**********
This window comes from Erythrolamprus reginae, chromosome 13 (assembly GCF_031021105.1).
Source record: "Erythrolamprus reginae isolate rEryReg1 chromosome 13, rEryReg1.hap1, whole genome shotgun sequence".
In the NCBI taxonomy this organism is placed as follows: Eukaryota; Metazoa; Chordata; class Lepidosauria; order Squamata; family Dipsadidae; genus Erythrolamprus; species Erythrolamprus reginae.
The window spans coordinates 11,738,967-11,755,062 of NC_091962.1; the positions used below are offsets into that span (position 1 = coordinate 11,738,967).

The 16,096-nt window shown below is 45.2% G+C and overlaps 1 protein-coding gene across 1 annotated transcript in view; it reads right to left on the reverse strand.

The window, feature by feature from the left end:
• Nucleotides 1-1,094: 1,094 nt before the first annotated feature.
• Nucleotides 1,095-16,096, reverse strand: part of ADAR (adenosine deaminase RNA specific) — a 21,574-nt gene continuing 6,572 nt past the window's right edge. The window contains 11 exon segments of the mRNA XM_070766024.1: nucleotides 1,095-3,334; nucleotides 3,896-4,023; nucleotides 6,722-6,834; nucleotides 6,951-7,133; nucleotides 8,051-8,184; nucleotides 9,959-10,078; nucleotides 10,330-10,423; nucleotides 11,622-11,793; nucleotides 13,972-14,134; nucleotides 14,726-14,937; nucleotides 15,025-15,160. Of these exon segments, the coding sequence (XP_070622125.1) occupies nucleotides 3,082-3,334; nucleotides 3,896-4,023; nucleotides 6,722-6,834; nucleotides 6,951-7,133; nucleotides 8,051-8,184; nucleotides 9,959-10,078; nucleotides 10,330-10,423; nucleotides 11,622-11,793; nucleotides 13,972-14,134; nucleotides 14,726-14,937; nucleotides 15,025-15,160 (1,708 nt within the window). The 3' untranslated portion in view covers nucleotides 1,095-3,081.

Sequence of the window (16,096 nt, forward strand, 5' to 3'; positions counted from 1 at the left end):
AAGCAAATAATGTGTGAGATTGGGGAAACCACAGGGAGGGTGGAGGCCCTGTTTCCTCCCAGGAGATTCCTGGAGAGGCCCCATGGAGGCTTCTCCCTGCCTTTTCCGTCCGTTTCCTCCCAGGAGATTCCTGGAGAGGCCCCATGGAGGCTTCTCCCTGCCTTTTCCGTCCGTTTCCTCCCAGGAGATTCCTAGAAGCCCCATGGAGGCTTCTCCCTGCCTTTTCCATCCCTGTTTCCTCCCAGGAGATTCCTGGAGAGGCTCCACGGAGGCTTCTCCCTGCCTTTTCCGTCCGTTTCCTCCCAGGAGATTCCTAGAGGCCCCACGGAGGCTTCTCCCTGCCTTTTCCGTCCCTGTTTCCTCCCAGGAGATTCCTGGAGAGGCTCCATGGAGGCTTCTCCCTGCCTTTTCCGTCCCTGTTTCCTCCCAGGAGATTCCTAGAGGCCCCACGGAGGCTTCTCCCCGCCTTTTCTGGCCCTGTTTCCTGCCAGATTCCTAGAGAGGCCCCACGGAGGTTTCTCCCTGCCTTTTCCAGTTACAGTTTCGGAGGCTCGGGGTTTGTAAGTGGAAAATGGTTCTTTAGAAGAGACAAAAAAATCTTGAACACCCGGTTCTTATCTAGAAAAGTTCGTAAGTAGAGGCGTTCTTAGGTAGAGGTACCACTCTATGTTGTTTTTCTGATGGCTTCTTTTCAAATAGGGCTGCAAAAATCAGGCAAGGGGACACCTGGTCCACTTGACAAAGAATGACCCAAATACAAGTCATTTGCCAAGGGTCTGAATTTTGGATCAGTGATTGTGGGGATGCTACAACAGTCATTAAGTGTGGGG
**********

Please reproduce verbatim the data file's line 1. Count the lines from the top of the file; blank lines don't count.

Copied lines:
This window comes from Erythrolamprus reginae, chromosome 13 (assembly GCF_031021105.1).